Questions you should ask yourself before accepting another job
Published: 16 Jun 2016 By Georgina Bloomfield
You’ve spent hours fine-tuning your CV. You’ve scoured various job boards and emailed plenty of recruitment consultants. You’ve read all of these interview advice articles (obviously) and now you’ve been through the interview process to find that you’ve been made a formal offer of the job. Fantastic! However, it’s very common to just say ‘yes’ straight away because of how hard you’ve worked to secure the position. Hold up – you should always ask yourself these questions first before you eagerly accept what could be the worst job in the world:
First things first – make sure you thank the company for making the offer and let them know when you’ll be getting back to them with an answer. Usually 24 hours is a good amount of time for you to think about things without messing the employer around. If they pressure you into giving an answer immediately there and then, then you need to consider if you want to work for such an impatient company.
Let’s get the most obvious out of the way
Okay, so the obvious will spring to mind at once before you accept a job. Things like salary, commuting time, company benefits/perks and holiday entitlement are all the usual deal breakers that need to pass the test. If you’re happy with all of the above, then move on to the next set of questions. If not, can you negotiate salary? It’s now acceptable to ask the company about benefits and holiday if you didn’t feel like you could when you were in the interview (sometimes it’s just not appropriate to ask).
The second level of important job related stuff
Is the job title something you’d be proud to have on your CV? Are you expected to work longer than the core hours (and what are the core hours)? What’s the company culture like? Working longer hours is something many don’t mind doing if the company culture is great. Can you imagine what your day to day tasks would be? A lot of this is presumptive, but even if you have a small understanding of your responsibilities day to day then you’re more likely to be able to make an informed decision.
You’re going to want to know how you can progress in this new role, so how will this happen? Do they just rely on a yearly appraisal process or will your progress and achievements be tracked another way? Is there much flexibility with the role itself? What opportunities and prospects have been hinted at by the employer if at all? Are you in the right sector to progress or do you instead to sidestep in a couple of years? The main question you need to ask yourself here is what your overall goal is – does it match with the job description and what possibilities are there?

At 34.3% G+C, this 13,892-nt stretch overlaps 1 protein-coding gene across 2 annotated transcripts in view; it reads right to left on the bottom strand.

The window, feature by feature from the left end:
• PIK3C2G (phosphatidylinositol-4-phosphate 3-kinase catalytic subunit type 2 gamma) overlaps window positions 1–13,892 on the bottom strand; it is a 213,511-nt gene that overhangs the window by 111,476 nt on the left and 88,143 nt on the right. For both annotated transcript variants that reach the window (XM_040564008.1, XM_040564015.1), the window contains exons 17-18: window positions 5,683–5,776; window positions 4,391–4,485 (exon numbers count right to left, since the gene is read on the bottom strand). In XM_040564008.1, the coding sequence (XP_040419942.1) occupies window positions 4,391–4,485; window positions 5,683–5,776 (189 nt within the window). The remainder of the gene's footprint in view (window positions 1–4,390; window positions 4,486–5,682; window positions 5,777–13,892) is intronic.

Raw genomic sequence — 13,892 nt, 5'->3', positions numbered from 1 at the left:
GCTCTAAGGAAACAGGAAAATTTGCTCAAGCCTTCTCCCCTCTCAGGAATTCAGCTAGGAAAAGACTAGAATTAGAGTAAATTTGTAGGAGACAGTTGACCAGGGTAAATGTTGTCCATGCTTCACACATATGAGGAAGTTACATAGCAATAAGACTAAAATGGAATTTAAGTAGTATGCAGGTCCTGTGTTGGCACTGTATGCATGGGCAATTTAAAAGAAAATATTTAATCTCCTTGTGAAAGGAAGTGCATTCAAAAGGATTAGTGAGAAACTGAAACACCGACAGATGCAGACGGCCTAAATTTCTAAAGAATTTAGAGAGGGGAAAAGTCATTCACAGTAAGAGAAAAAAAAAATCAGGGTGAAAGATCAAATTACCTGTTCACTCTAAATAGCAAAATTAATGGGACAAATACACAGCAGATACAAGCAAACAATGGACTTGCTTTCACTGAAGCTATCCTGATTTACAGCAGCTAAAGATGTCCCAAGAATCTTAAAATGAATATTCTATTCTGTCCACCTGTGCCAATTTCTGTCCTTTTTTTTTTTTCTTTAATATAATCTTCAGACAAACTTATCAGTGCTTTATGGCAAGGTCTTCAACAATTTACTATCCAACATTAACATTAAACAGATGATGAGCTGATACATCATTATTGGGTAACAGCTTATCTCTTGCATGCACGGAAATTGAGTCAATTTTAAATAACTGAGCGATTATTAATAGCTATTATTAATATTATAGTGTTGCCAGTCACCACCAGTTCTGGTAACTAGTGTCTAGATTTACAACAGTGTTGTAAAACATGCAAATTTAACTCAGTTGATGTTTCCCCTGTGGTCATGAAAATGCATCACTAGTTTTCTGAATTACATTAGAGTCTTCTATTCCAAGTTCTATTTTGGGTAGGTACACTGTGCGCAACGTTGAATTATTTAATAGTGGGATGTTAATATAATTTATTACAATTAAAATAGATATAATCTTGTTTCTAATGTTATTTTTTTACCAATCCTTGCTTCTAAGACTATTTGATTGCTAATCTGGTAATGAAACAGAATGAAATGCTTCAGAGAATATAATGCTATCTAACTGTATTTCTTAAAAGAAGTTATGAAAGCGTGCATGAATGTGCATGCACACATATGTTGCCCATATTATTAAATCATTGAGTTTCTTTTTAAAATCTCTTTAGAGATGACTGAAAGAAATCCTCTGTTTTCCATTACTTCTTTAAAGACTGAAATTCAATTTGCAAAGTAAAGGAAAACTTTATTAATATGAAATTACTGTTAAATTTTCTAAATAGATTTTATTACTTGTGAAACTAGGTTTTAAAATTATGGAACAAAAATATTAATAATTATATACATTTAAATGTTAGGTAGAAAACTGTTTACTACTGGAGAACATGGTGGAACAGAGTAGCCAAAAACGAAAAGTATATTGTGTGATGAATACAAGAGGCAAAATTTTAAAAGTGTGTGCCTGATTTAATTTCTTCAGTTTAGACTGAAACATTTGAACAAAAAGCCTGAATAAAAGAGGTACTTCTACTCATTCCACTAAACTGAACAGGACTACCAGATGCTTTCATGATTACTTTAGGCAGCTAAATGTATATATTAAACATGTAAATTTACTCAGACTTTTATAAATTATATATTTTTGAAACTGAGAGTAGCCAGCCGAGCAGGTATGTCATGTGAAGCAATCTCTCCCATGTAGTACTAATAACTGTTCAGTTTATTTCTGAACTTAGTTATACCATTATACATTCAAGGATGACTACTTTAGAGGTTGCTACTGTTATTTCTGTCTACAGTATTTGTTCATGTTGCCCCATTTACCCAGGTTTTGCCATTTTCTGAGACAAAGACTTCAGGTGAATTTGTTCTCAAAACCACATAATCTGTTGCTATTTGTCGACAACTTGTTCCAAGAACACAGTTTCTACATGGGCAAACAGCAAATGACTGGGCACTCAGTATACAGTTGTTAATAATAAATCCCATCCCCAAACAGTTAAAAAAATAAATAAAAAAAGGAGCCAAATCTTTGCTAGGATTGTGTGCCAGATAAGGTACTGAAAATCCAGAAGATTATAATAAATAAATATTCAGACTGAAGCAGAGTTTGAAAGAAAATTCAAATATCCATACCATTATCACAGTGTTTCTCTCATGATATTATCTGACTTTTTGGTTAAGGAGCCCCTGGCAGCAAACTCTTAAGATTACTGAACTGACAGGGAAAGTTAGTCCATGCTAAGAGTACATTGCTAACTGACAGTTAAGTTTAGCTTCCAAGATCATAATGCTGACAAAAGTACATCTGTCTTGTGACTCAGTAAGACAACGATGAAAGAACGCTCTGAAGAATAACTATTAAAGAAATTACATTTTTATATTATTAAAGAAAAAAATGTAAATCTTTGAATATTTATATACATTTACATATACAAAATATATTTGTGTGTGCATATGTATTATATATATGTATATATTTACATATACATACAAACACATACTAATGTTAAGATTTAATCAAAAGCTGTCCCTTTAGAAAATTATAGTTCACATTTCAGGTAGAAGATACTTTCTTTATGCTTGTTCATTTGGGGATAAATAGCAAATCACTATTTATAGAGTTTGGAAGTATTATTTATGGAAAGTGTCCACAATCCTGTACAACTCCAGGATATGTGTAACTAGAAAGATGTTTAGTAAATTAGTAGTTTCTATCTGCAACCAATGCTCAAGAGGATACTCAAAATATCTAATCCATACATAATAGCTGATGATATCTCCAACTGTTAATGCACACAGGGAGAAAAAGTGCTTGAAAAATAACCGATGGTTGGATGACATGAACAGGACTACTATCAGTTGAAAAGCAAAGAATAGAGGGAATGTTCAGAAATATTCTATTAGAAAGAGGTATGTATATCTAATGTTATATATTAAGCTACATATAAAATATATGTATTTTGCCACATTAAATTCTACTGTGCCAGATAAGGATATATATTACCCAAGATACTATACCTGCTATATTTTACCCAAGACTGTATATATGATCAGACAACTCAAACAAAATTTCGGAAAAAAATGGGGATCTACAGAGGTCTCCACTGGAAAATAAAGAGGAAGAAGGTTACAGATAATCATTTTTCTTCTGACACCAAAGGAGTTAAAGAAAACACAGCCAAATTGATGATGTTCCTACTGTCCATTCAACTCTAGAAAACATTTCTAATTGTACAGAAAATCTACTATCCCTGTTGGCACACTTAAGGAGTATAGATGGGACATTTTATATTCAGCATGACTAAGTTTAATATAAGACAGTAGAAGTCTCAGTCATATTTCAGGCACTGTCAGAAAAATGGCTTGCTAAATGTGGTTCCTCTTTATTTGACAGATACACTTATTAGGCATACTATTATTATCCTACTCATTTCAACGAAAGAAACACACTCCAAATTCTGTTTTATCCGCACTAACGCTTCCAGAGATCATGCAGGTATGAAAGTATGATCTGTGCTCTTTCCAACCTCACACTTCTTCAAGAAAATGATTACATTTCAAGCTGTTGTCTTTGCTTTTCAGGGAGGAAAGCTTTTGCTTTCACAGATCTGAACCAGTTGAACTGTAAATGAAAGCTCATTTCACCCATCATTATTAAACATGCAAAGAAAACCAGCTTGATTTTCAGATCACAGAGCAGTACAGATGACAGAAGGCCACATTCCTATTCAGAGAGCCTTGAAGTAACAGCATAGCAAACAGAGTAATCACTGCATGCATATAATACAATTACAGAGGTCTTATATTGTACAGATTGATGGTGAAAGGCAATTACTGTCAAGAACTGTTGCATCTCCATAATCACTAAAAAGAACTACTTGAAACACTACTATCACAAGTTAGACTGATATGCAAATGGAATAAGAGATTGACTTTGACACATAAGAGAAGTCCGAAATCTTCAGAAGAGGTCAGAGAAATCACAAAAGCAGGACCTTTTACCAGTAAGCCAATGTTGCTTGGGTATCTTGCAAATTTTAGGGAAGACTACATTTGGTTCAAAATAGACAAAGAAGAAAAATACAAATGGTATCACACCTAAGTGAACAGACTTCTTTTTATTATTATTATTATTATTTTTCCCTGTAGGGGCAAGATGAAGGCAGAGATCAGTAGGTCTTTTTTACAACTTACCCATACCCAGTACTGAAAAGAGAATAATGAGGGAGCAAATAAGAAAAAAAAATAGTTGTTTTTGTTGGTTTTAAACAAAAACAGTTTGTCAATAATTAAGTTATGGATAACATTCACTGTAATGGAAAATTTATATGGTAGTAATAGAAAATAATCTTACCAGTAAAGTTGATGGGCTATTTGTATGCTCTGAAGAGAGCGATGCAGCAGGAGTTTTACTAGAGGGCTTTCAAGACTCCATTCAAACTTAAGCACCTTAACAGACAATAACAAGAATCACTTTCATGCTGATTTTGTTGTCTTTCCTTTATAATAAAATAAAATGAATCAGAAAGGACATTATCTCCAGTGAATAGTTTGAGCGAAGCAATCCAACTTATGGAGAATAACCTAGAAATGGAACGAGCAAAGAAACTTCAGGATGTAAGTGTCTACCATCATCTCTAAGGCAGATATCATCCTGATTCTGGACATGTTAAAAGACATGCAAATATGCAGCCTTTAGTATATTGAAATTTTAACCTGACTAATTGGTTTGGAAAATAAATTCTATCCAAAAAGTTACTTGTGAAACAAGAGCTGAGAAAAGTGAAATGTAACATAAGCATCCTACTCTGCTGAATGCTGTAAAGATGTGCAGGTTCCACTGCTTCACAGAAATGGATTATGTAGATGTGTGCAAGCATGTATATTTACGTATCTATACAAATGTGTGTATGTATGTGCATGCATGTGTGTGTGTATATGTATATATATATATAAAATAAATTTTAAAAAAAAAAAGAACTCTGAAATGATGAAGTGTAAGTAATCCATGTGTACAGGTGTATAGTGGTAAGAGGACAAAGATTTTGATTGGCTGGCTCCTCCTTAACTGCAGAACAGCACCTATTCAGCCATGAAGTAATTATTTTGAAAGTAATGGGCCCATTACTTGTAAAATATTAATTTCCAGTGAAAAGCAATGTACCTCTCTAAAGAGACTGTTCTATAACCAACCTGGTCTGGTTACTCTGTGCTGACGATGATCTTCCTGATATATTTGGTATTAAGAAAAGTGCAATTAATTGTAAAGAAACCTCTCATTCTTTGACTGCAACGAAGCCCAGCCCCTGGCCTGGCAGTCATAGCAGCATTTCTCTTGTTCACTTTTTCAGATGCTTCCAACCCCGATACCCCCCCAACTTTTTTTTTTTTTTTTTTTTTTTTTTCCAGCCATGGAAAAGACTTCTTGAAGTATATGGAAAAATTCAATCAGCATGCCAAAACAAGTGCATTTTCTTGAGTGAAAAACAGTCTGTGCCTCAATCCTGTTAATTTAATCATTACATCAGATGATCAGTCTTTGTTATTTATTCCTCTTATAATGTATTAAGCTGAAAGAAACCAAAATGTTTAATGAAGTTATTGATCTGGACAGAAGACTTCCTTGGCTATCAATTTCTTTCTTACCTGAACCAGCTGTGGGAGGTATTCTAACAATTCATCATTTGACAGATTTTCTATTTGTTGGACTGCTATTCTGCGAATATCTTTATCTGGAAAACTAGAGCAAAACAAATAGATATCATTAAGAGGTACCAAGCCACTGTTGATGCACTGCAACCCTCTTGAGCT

What else will make you happy?
Do you agree with the ethics and values of the company? Because if you don’t, then don’t go for the job! You’ll end up resenting your role within the company if you disagree with the values and what they’re trying to achieve. If you feel you have no other choice, read my article here on whether any job is better than no job at all.
As well as all the factors above, you need to consider whether or not you can actually do the job you’ve said you can do. Is there any element of it that you’ll find difficult and need support on? You may need to raise this as a point before accepting the job. The last thing you want is to be given an impossible task and have no one around to ask for help. Also, would you get along with the person who’s interviewed you (if that’s going to be your manager)? If you didn’t like them, why not?
There are lots of questions you need to ask yourself before accepting a job offer. Just remember to take your time and don’t be afraid to turn it down because it doesn’t meet your requirements. Sometimes you can negotiate on various aspects of a job offer, so be sure to do this first (in writing) before saying no.